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Shiny Cities

August 6, 2011

Dan Allender speaks of a terrain in our lives that we won’t allow others to tread.

We have places within ourselves that are so very sensitive in nature.  It is our most vulnerable space that we build walls around.  Big walls of stone that ensure no one can climb.

We then plant trees around the walls which hide and disguise our reality and shame.  Then we build a shiny city 20 miles away to show off our skills and earn admiration of others.  We invite everyone to our city and we distract them with our big buildings and nice restaurants.  They compliment us on our shiny city and we say thank you.

Meanwhile, there are times when the explorer types wander off without a map and stumble through the forests and happen upon our walls.  We see them and become anxious.  Who knows, it could be friendly faces carrying supplies but it feels like an army ready to attack.   We try and run them off, whether by force or by some other measure.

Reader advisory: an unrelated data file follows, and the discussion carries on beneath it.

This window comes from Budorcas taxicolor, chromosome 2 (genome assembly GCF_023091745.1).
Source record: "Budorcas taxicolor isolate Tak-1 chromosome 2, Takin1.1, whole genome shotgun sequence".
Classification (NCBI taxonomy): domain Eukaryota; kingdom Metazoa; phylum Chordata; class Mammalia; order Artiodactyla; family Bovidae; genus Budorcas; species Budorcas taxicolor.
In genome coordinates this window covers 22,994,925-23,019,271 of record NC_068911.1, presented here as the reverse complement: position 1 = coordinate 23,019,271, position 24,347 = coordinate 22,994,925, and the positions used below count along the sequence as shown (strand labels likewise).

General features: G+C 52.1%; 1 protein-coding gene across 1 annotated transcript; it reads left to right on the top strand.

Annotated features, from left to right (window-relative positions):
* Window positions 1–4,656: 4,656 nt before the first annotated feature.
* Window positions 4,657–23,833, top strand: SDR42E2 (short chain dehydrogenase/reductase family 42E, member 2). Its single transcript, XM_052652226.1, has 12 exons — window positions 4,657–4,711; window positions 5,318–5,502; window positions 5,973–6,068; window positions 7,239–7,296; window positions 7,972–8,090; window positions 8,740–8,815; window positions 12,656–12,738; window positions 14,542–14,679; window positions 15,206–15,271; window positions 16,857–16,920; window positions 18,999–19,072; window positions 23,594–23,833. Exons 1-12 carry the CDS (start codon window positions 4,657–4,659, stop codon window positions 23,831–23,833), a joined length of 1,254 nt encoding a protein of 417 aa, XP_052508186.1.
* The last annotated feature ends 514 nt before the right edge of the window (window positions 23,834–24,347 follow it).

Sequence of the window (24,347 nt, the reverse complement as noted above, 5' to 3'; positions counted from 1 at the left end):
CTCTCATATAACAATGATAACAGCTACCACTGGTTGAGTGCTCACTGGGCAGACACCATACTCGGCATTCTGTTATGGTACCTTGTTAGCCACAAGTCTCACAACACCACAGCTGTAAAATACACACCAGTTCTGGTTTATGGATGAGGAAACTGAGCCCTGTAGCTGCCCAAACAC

Our anxiety lets us know when the wanderers are close.  The anxiety feels like death itself but it’s really not.   True death comes in the distraction.

The thing is, what we are protecting is what we genuinely want people to see and accept.  Its what we chain up and lock down which gives us the best material for substantial change.  There isn’t much in our shiny cities that will change us.  Our shiny cities are lifeless perceptions of who we want others to see we are.  There are too many cities, too many hollowed out versions of ourselves floating around.

The only way we can truly progress in life and faith is by allowing trusted souls into our gates.  They need to see the dirt, weeds and fungus growing in our courtyards.   We need to give people the chance to accept us.

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One Comment leave one →
  1. August 8, 2011 12:58 pm

    Reminds me of a song by the Tedeschi Trucks Band called “simple things.”

    Verse 2 reads: So you’ve built these walls around you, to protect all that you own; You have kept out what’s important, How’s it feel to be all alone?

    Good post

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